Bright Yellow Animals

These animals will definitely catch your attention with their unusual bright colors

Eyelash Viper
The Eyelash viper is a venomous snake that is native to Central and South America. Small and arboreal, these beautiful creatures are characterized by a wide array of color variations, as well as the modified scales above the eyes that look much like eyelashes. The eyelashes are thought to aid in camouflage, breaking up the snake's outline among the foliage where it hides. There is a myth among villagers in some small areas of South America that ...
the Eyelash viper will wink, flashing its "eyelashes" at its victim, following a venomous strike. In fact, snakes are not physiologically capable of such behavior, as they have no eyelids and can not close their eyes.
Discover more
Golden Oriole
The Golden oriole is a small songbird that breeds in Northern Hemisphere temperate regions and spends the winter season in central and southern Africa. The male of this species is striking in the typical oriole black and yellow plumage, but the female is a drabber green bird. Orioles are shy, and even the male with its bright coloration is remarkably difficult to see in the dappled yellow and green leaves of the canopy. Interestingly, the call ...
of these birds is a screech like a jay, but the song is a beautiful fluting 'weela-wee-ooo or or-iii-ole', unmistakable once heard.
Discover more
Golden Lion Tamarin
Golden lion tamarins, also known as Golden marmosets, are small New World monkeys. They are native to the Atlantic coastal forests of Brazil and are an endangered species. Golden lion tamarins get their name from their bright reddish-orange pelage and the extra-long hairs around the face and ears which give them a distinctive mane. These little creatures are active for a maximum of 12 hours daily and use different sleeping nests each day. This ...
behavior is in fact a smart antipredatory strategy. By frequently moving their sleeping nests around, groups minimize the scent left behind, reducing the likelihood of predators finding them.
Discover more
American Goldfinch
The American goldfinch is a small North American songbird. The male and the female differ in appearance. The male is a vibrant yellow in the summer and an olive color during the winter, while the female is a dull yellow-brown shade that brightens only slightly during the summer. The male gets its brightly colored plumage during the breeding season to attract a mate. During courtship rituals, the male performs aerial maneuvers and sings. He ...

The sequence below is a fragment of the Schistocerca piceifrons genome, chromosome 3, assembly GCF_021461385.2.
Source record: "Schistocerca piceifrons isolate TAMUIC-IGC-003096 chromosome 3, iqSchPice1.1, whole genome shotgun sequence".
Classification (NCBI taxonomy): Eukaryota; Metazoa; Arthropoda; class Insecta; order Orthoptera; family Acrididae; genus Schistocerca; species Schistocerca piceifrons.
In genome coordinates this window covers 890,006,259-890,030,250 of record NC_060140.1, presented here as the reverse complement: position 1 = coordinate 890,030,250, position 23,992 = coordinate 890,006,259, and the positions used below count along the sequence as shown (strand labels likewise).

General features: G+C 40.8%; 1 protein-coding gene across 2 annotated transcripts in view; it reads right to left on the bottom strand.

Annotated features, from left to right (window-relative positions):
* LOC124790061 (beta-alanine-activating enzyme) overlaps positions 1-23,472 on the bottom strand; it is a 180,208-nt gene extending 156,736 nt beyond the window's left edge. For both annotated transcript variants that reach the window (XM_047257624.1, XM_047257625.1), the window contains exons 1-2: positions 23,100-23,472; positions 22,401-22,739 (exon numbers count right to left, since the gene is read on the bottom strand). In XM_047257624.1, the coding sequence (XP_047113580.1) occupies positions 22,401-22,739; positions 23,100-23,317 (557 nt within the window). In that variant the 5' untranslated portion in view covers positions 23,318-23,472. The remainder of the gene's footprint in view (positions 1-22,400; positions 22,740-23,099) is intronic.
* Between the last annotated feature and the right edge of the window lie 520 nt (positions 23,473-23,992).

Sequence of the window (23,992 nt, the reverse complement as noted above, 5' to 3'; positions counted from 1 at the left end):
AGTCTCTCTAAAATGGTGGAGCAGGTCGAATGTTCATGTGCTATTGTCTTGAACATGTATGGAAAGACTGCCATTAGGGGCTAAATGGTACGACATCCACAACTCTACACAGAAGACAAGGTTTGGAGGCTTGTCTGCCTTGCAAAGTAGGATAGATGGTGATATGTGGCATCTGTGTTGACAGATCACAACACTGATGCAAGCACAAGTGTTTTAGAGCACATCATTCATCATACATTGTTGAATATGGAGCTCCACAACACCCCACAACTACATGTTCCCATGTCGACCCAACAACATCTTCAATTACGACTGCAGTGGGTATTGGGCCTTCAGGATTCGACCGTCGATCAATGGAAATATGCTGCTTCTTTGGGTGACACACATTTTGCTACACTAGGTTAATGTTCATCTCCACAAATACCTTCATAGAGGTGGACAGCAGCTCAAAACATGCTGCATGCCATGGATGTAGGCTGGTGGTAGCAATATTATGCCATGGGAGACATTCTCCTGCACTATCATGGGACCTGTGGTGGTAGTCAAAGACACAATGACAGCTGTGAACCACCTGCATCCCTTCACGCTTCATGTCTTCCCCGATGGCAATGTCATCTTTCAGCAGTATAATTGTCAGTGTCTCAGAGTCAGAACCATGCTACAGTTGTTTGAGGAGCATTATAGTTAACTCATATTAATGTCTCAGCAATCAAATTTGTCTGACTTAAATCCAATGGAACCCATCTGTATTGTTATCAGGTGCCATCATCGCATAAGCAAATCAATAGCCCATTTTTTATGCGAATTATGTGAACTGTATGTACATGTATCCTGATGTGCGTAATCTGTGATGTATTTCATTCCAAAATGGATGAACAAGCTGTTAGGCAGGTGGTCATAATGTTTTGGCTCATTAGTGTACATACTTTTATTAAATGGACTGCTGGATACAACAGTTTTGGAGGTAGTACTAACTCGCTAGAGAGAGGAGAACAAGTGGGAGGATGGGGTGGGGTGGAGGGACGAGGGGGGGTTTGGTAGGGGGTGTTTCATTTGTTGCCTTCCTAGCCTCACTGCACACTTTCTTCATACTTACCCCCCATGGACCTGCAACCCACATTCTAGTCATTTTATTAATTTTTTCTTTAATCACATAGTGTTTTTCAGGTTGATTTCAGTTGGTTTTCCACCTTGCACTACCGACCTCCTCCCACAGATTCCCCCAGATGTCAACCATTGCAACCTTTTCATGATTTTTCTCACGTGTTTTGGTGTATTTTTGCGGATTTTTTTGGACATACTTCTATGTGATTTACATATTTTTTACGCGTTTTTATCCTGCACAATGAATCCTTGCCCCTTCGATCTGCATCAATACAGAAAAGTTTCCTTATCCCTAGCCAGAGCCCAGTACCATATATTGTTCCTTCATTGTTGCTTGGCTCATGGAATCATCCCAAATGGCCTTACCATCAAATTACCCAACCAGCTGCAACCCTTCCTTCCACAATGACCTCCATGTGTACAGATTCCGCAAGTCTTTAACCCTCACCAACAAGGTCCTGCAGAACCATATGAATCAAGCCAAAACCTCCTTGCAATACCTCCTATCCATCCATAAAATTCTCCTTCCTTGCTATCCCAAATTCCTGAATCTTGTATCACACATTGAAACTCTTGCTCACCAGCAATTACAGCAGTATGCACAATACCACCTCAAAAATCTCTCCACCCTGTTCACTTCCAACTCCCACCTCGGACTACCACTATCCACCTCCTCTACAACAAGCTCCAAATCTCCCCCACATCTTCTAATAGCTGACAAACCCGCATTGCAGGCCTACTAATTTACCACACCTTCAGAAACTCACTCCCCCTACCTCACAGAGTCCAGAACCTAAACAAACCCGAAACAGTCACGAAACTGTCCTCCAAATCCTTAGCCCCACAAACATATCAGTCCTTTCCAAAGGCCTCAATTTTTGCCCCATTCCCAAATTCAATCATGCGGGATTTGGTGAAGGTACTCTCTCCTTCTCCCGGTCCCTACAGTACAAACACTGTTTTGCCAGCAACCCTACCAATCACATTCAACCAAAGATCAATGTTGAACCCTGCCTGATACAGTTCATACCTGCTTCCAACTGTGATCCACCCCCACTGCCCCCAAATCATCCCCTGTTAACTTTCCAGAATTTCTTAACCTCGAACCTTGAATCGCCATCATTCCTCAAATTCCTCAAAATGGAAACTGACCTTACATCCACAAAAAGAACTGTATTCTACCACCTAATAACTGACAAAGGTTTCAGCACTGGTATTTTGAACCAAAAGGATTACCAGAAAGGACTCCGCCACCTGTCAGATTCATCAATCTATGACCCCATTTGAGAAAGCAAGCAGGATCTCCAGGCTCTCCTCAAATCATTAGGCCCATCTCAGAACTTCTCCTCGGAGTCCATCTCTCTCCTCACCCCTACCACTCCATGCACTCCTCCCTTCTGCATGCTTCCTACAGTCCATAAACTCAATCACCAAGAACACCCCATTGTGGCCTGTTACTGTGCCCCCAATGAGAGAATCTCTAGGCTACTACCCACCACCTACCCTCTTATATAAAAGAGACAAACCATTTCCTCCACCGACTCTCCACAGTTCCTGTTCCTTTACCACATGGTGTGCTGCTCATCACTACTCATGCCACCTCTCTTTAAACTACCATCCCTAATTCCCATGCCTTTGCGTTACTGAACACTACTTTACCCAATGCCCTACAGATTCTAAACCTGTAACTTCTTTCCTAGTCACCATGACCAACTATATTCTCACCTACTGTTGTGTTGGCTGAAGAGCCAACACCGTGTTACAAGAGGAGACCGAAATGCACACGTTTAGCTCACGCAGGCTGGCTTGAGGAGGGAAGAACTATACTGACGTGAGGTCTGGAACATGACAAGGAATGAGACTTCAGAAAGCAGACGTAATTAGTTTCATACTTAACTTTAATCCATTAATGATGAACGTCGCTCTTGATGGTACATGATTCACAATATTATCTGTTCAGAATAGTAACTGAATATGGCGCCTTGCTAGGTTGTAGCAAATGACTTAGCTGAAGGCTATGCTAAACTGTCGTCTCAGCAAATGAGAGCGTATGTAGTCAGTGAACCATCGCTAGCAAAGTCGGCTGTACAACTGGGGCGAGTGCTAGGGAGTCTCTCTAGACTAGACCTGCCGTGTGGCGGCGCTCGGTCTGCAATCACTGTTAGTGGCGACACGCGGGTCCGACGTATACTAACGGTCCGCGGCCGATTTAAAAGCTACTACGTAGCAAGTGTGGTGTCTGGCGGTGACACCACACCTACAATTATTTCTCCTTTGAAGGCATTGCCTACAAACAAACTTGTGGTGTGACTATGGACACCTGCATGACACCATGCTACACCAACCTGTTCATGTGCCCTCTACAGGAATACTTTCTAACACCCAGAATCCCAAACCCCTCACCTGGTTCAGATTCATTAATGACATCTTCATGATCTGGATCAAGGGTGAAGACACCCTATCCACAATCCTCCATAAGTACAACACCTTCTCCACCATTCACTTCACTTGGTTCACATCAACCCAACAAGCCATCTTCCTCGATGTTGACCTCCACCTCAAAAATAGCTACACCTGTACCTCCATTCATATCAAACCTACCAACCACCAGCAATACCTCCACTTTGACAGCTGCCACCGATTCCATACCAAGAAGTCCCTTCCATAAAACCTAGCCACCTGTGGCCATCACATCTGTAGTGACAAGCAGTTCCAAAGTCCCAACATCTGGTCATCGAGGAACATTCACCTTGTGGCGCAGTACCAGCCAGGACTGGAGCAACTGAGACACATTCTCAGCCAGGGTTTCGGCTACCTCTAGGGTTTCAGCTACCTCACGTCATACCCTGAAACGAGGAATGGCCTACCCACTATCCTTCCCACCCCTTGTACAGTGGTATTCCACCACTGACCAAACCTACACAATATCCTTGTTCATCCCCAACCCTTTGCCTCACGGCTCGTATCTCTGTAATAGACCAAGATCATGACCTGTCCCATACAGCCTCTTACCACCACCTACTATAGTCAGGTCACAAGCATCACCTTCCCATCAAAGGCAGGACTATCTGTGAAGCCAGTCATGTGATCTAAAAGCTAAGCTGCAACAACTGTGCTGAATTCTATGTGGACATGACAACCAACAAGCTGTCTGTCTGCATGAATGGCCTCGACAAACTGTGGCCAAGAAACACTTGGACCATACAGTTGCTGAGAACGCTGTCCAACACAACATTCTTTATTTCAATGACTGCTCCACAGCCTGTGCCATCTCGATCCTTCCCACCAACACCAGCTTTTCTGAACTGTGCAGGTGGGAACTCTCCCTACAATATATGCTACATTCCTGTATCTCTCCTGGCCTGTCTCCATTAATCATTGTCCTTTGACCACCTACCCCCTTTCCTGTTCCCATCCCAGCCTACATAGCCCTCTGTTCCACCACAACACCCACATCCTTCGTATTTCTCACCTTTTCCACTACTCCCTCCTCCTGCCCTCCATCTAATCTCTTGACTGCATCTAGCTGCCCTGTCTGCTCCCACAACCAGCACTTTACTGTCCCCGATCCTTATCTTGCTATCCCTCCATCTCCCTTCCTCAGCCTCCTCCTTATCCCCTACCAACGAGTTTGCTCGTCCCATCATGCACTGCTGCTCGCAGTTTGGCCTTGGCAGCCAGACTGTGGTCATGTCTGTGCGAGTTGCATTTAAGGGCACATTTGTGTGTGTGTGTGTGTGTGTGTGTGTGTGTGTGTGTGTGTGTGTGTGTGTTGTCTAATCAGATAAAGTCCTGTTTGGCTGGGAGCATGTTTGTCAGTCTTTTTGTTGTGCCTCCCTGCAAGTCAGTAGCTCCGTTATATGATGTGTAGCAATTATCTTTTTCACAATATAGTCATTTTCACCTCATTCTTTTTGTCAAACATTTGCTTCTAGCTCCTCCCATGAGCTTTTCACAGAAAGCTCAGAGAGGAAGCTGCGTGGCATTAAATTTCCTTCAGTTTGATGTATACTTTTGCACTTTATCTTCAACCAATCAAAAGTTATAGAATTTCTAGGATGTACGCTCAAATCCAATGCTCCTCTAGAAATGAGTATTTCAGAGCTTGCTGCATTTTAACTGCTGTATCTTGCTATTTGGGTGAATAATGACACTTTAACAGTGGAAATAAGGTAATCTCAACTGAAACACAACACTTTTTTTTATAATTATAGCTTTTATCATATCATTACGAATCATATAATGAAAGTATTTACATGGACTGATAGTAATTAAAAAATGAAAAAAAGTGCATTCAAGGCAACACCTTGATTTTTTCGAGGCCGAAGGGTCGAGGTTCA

pursues the female, who flies in zigzagging evasive patterns. If a female accepts the male as a mate, the pair will fly in wide circles and the male will continue singing his musical warbles and twitters throughout the flight.
Discover more
Yellow Mongoose
The Yellow mongoose is a small terrestrial carnivorous mammal that lives in southern Africa. It is sometimes referred to as the Red meerkat. Despite their name, the coloration of Yellow mongooses can vary depending on the range. Southern Yellow mongooses have yellow or reddish fur while northern populations are grey in color. Despite living in big colonies Yellow mongooses have many predators. When frightened or trying to defend themselves, ...
they will growl and secrete from their anal glands. They can also scream, bark, and purr, however, Yellow mongooses are usually silent and communicate mood and status through tail movements.
Discover more
Yellow Warbler
The Yellow warbler is a small songbird that breeds in almost the whole of North America, the Caribbean, and down to northern South America. Outside the breeding season, these bright birds usually spend time in small groups and get their prey by gleaning in shrubs and on tree branches; they will also hawk prey that tries to fly away. By the way, Yellow warblers help reduce the number of Coffee berry borer beetles in Costa Rica coffee plantations ...
by 50%.
Discover more
Kinkajou
Kinkajous are tropical rainforest mammals native to Central America and South America. They are arboreal, mostly frugivorous, and are seldom seen by people because of their strict nocturnal habits. Kinkajous have a short-haired, fully prehensile tail, which they use as a "fifth hand" in climbing. They do not use their tail for grasping food. They can rotate their ankles and feet 180°, making it easy for them to run backward over tree limbs and ...
climb down trees headfirst.
Discover more